Perturbator: Dangerous Days- I had a thought unrelated to this review that I think applies. The majority of ‘artists’ are really just filler. They’re marginally good enough in talent or technical ability to be on the radio or known in their sphere of influence but don’t really contribute anything truly creative nor do they innovate. You only hear new stuff from them when a new sample pack comes out or the software they use gets an upgrade. They just exist to take some pressure off of the true creators; elevator tunes in between floors. Then there are guys like Perturbator.
Admittedly I’ve been a fan of Perturbator since the first day synthwave entered my life so I was very excited to be able to review his work and yes, I had high expectations. Dangerous Days is an absolute clinic of how synthwave should be done and how to do it well. It’s an intense sci-fi outrun full of ear pleasing melodies, satisfying progressions, and coy nods to some of our favorite bits of retro futurism.
‘Welcome Back’ and ‘Perturbator’s Theme’ are both intro and opening tracks that sort of blend into one aggressive outrun track. Nothing mindblowing just yet, but this is just Perturbator cracking his knuckles and taking a few breaths. ‘Raw Power’ is a glitchy, 8-bit descent into violence and madness that reminds us that video arcades used to be dangerous dens of gambling, drugs and murder, if Robocop 2, Deathwish or The Lost Boys are to be believed. ‘Future Club’ achieves a sound Daft Punk could come up with if they took off the helmets and put on death masks. It’s dark, it’s catchy, and it layers synths that dance very suggestively with each other.
‘War Against Machines’ is a nod to probably the greatest action movie theme ever, but ‘Hard Wired’ is where Dangerous Days reaches its most gorgeous peak. This is a slow, deep synth cruise that features haunting vocals. Yet there are fantastic and whimsical qualities to the track. It’s a darkly sweet love theme, a cascade of stars falling along a nuclear skyline. While that may be my favorite, and perhaps best, track on the album, ‘She is Young, She is Beautiful, She is Next’ and ‘Humans Are Such Easy Prey’ feature all the things I love about Perturbator. There are aggressive drum arrangements, interesting progressions, glitched moments, tempo shifts and quick melodies but also a lot of little things too. Whether Perturbator drops a pad or instrument for a brief moment of peace for a measure, throws in a different snare, or compliments his synth work with a guitar riff or vice versa, there’s an attention to detail here that I’m so impressed with. Perturbator approaches his work like an absinthe maddened composer, seeing and hearing and feeling a galaxy of things all at once and frantically working to capture his vision before it fades. That’s exactly how I would describe Dangerous Days.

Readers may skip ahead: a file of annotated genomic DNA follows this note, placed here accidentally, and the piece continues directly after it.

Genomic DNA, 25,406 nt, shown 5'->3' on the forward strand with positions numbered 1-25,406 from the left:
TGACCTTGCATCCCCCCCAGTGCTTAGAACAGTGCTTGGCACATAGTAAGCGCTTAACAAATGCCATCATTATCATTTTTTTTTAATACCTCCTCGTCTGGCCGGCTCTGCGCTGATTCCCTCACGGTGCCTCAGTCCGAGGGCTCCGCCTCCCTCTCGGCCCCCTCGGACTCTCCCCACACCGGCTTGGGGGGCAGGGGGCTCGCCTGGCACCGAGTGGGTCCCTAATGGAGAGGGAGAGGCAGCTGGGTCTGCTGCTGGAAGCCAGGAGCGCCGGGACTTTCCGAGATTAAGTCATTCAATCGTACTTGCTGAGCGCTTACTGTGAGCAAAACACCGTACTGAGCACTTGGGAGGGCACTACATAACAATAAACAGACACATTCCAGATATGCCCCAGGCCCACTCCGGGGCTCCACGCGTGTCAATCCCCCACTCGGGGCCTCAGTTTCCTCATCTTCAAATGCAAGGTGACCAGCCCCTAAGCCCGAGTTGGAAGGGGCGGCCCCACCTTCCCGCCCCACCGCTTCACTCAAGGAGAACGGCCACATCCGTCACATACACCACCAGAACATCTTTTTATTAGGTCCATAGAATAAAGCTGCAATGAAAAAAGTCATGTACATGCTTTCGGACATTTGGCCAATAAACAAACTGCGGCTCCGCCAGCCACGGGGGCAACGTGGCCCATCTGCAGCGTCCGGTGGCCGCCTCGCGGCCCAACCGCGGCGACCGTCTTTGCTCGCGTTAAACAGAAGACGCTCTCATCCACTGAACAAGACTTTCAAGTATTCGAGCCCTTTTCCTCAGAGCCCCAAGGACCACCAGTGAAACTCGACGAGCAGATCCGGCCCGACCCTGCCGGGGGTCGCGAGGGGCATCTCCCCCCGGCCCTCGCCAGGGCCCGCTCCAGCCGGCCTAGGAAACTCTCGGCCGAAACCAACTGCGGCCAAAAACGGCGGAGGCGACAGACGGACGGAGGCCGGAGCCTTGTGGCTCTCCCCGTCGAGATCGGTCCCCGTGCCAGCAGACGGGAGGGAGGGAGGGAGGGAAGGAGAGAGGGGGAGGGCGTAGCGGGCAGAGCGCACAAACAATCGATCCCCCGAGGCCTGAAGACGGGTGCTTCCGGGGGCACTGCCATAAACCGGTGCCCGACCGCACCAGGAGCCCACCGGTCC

The album ends with its title track, which is a twelve minute synth symphony that recalls the days when EDM tracks were considered short if they were less than six minutes. This is an exploration of many themes and it could easily be broken up into several stand alone tracks, but I choose to think of it as the score to a short sci-fi film. Perturbator does have the chops to score a film, or anything for that matter, so I plan on looking for his name in the credits when they decide to make a movie based on Contra or a sequel to Far Cry: Blood Dragon. Dangerous Days is many things: a dark vision of the future, a drive into the very heart of malice, a madman’s scratchings into the wall of synth. But it is also a love letter and a true compositional masterpiece. Now I imagine Perturbator will rest and recharge, and search for new inspiration in a closet of old skeletons, perhaps. Until next he decides to call out to the creatures of the night and lay fingers on keys again, I suppose I’ll have to occupy my time with the ever present filler…10/10
‘She is Young, She is Beautiful, She is Next’